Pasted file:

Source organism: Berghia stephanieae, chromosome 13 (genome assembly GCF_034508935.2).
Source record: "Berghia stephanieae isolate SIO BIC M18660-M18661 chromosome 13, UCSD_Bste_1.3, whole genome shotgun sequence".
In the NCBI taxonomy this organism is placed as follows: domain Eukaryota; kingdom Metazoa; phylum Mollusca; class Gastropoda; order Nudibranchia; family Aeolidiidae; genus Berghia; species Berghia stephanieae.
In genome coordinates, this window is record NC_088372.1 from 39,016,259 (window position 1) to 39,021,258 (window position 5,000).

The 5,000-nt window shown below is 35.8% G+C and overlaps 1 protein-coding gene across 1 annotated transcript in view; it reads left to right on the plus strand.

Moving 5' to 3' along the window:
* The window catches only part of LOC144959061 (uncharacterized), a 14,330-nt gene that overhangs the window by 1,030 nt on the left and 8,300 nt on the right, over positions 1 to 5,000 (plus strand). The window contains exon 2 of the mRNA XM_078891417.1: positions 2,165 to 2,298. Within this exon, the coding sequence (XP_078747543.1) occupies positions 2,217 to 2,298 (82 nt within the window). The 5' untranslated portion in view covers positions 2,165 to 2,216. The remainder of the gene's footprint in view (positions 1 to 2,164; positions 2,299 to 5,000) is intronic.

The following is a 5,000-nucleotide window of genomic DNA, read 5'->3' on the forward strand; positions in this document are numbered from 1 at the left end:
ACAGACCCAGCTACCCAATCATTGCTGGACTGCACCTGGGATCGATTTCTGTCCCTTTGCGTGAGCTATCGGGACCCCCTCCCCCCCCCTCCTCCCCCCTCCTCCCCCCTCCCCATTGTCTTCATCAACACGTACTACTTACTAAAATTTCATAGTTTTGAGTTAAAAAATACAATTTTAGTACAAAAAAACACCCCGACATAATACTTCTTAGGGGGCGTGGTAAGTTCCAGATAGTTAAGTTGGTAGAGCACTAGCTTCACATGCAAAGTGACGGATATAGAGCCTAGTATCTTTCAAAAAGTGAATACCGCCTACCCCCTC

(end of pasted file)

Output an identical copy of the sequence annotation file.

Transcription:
Source organism: Berghia stephanieae, chromosome 13 (genome assembly GCF_034508935.2).
Source record: "Berghia stephanieae isolate SIO BIC M18660-M18661 chromosome 13, UCSD_Bste_1.3, whole genome shotgun sequence".
In the NCBI taxonomy this organism is placed as follows: domain Eukaryota; kingdom Metazoa; phylum Mollusca; class Gastropoda; order Nudibranchia; family Aeolidiidae; genus Berghia; species Berghia stephanieae.
In genome coordinates, this window is record NC_088372.1 from 39,016,259 (window position 1) to 39,021,258 (window position 5,000).

The 5,000-nt window shown below is 35.8% G+C and overlaps 1 protein-coding gene across 1 annotated transcript in view; it reads left to right on the plus strand.

Moving 5' to 3' along the window:
* The window catches only part of LOC144959061 (uncharacterized), a 14,330-nt gene that overhangs the window by 1,030 nt on the left and 8,300 nt on the right, over positions 1 to 5,000 (plus strand). The window contains exon 2 of the mRNA XM_078891417.1: positions 2,165 to 2,298. Within this exon, the coding sequence (XP_078747543.1) occupies positions 2,217 to 2,298 (82 nt within the window). The 5' untranslated portion in view covers positions 2,165 to 2,216. The remainder of the gene's footprint in view (positions 1 to 2,164; positions 2,299 to 5,000) is intronic.

The following is a 5,000-nucleotide window of genomic DNA, read 5'->3' on the forward strand; positions in this document are numbered from 1 at the left end:
ACAGACCCAGCTACCCAATCATTGCTGGACTGCACCTGGGATCGATTTCTGTCCCTTTGCGTGAGCTATCGGGACCCCCTCCCCCCCCCTCCTCCCCCCTCCTCCCCCCTCCCCATTGTCTTCATCAACACGTACTACTTACTAAAATTTCATAGTTTTGAGTTAAAAAATACAATTTTAGTACAAAAAAACACCCCGACATAATACTTCTTAGGGGGCGTGGTAAGTTCCAGATAGTTAAGTTGGTAGAGCACTAGCTTCACATGCAAAGTGACGGATATAGAGCCTAGTATCTTTCAAAAAGTGAATACCGCCTACCCCCTC